Our brains’ recognition of objects depends on their orientation. What do you see in this image?
Our brains have a spectacular ability to recognize faces. Minimal information is required to do so — for example, a nose, a mouth, and two eyes. In the first image above, there isn’t quite enough distinguishing information for most people to see a face. However, when the image is inverted (the second image above), a face appears. This results because our brain is tuned to seeing faces in this orientation.
Sarah Bates, MS, MA
Sarah Bates is the former manager of BrainFacts.org. With master's degrees in online journalism and astronomy, she is particularly interested in articles focused on technology and the brain.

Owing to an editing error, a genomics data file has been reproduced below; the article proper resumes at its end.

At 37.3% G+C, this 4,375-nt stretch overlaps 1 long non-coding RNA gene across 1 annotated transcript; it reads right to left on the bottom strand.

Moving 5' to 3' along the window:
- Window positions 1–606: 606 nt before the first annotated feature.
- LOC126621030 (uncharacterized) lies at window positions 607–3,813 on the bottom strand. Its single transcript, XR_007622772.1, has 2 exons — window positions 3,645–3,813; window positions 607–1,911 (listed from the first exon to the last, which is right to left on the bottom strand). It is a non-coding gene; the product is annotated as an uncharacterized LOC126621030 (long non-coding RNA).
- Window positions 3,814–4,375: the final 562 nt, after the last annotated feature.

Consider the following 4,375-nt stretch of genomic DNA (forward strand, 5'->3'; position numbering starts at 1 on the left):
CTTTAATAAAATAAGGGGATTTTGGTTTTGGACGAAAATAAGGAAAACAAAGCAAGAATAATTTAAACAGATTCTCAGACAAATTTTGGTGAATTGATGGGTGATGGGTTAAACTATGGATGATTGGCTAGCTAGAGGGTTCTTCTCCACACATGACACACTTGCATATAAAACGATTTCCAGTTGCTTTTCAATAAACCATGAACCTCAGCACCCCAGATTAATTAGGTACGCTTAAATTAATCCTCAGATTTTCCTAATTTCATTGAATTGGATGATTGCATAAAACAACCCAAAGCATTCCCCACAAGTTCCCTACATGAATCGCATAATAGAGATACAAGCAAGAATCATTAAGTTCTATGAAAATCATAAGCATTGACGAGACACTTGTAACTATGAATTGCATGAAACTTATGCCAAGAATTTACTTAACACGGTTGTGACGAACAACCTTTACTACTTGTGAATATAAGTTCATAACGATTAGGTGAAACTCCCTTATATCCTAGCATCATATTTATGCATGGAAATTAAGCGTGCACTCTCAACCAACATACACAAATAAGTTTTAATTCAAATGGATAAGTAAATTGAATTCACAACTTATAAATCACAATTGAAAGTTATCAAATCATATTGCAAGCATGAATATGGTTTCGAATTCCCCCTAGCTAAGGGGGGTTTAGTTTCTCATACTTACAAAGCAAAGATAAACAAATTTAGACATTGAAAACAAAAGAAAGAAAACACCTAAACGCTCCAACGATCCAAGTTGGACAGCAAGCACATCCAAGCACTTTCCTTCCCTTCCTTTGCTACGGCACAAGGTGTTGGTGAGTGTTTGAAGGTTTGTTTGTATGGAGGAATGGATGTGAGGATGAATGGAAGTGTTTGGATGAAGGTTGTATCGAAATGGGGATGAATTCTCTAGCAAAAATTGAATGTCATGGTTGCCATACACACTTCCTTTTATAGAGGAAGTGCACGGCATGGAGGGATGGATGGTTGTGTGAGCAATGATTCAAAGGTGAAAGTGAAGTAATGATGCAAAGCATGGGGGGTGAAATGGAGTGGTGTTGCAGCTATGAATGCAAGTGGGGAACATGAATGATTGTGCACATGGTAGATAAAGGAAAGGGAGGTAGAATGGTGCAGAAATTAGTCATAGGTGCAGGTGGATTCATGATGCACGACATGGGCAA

Grützner C, Uhlhaas PJ, Genc E, Kohler A, Singer W, et al. Neuroelectromagnetic Correlates of Perceptual Closure Processes. The Journal of Neuroscience. 16 June, 30(24):8342-8352 (2010).
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